In a specific embodiment, first portion comprises ibuprofen, 20-30% (w/w) lactose monohydrate; 0.1 to 2% colloidal silicon dioxide; 3-7% crosscarmellose sodium; 1-3% hydroxy propyl methyl cellulose; 2-6% silicified microcrystalline cellulose (Prosolv SMCC 90) and 0.1-2% magnesium stearate.

In one embodiment, at least 75% of the famotidine and at least 75% of the ibuprofen in the dosage form are released within 15 minutes when measured in a Type II dissolution apparatus (paddles) according to U.S. Pharmacopoeia XXIX at 37° C. in 50 mM potassium phosphate buffer, pH 7.2 at 50 rotations per minute.

In an aspect of the invention a method is provided for treating a patient in need of ibuprofen treatment, where the patient is at elevated risk for developing an NSAID-induced ulcer. The method involves administering an oral dosage form comprising a therapeutically effective amount of ibuprofen and a therapeutically effective amount of famotidine, where the oral dosage form is administered three times per day (TID), where the ibuprofen and the famotidine are optionally in separate compartments of the oral dosage form, and where the famotidine and ibuprofen are released from the dosage form rapidly when agitated in 50 mM potassium phosphate buffer, pH 7.2 at 37° C. In one embodiment of this method the oral dosage form may contain ibuprofen and famotidine in a ratio in the range of 30:1 to 31:1.

In an aspect of the invention a method is provided for reducing symptoms of dyspepsia in a subject in need of NSAID treatment who has experienced symptoms of dyspepsia associated with NSAID administration, comprising administering to the subject an effective amount of a NSAID in combination with an effective amount of famotidine, where the famotidine is administered three times per day. In one embodiment of this method the NSAID is ibuprofen. In one embodiment of this method from 25 mg to 27 mg famotidine is administered three times per day. In one embodiment of this method the famotidine and NSAID are administered as a single oral unit dose form.

In an aspect of the invention a method is provided for treating a person in need of famotidine treatment by administering from 25 mg to 27 mg famotidine three times per day. In a related aspect, the invention provides a solid oral dosage form comprising famotidine or a pharmaceutically acceptable salt thereof, and one or more pharmaceutically acceptable excipients, where the dosage form comprises about 13 mg (e.g., 13.3 mg) or about 26.6 mg famotidine. In one embodiment famotidine is the only pharmaceutically active ingredient in the dosage form.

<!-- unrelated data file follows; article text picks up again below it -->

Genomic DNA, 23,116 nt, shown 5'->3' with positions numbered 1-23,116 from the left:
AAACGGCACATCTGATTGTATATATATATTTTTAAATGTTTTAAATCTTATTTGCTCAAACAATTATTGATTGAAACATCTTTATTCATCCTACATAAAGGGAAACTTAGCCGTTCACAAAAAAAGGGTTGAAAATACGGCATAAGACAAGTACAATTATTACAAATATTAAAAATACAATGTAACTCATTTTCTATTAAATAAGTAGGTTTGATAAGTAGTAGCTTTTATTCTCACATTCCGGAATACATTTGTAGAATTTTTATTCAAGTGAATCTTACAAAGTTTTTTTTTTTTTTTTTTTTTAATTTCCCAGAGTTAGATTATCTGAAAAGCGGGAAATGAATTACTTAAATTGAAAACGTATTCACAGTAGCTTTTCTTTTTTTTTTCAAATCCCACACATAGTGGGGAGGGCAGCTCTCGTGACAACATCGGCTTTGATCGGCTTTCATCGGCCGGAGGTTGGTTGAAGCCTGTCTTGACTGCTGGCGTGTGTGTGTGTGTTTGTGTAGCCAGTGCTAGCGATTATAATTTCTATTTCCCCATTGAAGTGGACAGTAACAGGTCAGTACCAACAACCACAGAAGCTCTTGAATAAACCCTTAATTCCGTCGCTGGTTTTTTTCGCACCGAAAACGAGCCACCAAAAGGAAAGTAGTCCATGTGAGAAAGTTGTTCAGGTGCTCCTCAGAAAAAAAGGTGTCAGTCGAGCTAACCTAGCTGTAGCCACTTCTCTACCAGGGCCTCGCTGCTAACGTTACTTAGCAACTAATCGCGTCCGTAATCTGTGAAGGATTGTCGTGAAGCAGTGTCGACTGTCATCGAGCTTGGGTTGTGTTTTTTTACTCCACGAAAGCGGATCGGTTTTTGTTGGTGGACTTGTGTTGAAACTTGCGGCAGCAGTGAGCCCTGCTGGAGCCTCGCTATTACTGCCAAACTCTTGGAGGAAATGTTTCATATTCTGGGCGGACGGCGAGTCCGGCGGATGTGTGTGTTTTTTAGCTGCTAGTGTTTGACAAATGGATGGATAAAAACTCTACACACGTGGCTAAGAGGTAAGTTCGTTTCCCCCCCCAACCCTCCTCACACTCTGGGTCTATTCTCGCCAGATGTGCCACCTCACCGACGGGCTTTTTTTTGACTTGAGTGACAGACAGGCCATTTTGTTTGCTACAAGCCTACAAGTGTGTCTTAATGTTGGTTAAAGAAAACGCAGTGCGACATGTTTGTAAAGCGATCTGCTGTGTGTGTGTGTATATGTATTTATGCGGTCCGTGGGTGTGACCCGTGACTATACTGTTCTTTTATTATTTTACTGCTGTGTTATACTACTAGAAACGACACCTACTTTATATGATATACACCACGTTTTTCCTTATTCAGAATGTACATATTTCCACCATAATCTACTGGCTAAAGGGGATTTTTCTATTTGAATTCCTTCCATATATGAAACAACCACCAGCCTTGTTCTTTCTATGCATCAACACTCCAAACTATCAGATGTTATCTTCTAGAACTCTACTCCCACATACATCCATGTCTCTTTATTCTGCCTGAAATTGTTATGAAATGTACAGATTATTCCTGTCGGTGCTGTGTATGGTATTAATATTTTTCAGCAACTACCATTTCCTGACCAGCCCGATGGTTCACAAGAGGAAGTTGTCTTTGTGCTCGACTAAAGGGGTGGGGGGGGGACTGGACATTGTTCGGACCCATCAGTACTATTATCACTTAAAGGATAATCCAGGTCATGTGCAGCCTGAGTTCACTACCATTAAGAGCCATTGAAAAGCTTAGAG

In an aspect of the invention a method is provided for administration of ibuprofen to a subject by providing an oral dosage form comprising 750 mg to 850 mg ibuprofen and 24 mg to 28 mg famotidine, where the ibuprofen and famotidine are present in a ratio in the range of 29:1 to 32:1; or in the range of 29:1 to 31:1, administering a first dose of the oral dosage form; administering a second dose of the oral dosage form; and administering a third dose of the oral dosage form, where the first dose, the second dose, and the third dose are administered within a 24 hour dosing cycle.

5.0 BRIEF DESCRIPTION OF THE FIGURES

FIG. 1 shows the predicted effect on intragastric pH of administration of 26.6 mg famotidine TID. FIG. 1A (upper panel) shows the predicted intragastric pH during TID dosing of famotidine (80 mg/day). FIG. 1B (lower panel) shows the predicted plasma famotidine concentration during TID dosing of famotidine (80 mg/day).

FIG. 2 shows the predicted effect on intragastric pH of administration of 40 mg famotidine BID. FIG. 2A (upper panel) shows the predicted intragastric pH during BID dosing of famotidine (80 mg/day). FIG. 2B (lower panel) shows the predicted plasma famotidine concentration during BID dosing of famotidine (80 mg/day).

6.0-18.10

DETAILED DESCRIPTION

6.0 Definitions

“Famotidine” is 3-[2-(diaminomethyleneamino)thiazol-4-ylmethylthio]-N-sulfamoyl propionamidine, including the polymorphic forms designated Form A and Form B (see, e.g. U.S. Pat. Nos. 5,128,477 and 5,120,850) and their mixtures, as well as pharmaceutically acceptable salts thereof. Famotidine can be prepared using art-known methods, such as the method described in U.S. Pat. No. 4,283,408. Famotidine\'s properties have been described in the medical literature (see, e.g., Echizen et al., 1991, Clin Pharmacokinet. 21:178-94).

“Ibuprofen” is 2-(p-isobutylphenyl) propionic acid (C13H18O2), including various crystal forms and pharmaceutically acceptable salts. Two enantiomers of ibuprofen exist. As used herein in the context of solid formulations of the invention, “ibuprofen” refers to a racemic mixture or either enantiomer (including, for example, mixtures enriched in the S-enantiomer, and compositions substantially free of the R-enantiomer). Ibuprofen is available commercially and, for example, ibuprofen preparations with mean particle sizes of 25, 38, 50, or 90 microns can be obtained from BASF Aktiengesellschaft (Ludwigshafen, Germany). One useful ibuprofen product is directly compressible formulation described in WO 2007/042445 (incorporated herein by reference), a version of which is available from BASF under the trade name Ibuprofen DC 85™. Ibuprofen\'s properties have been described in the medical literature (see, e.g., Davies, 1998, “Clinical pharmacokinetics of ibuprofen. The first 30 years” Clin Pharmacokinet 34:101-54).

An “API” is an active pharmaceutical ingredient. As used herein, “API” refers to ibuprofen and/or famotidine.

A “therapeutically effective amount” of ibuprofen is an amount of ibuprofen or its pharmaceutically acceptable salt which eliminates, alleviates, or provides relief of the symptoms for which it is administered.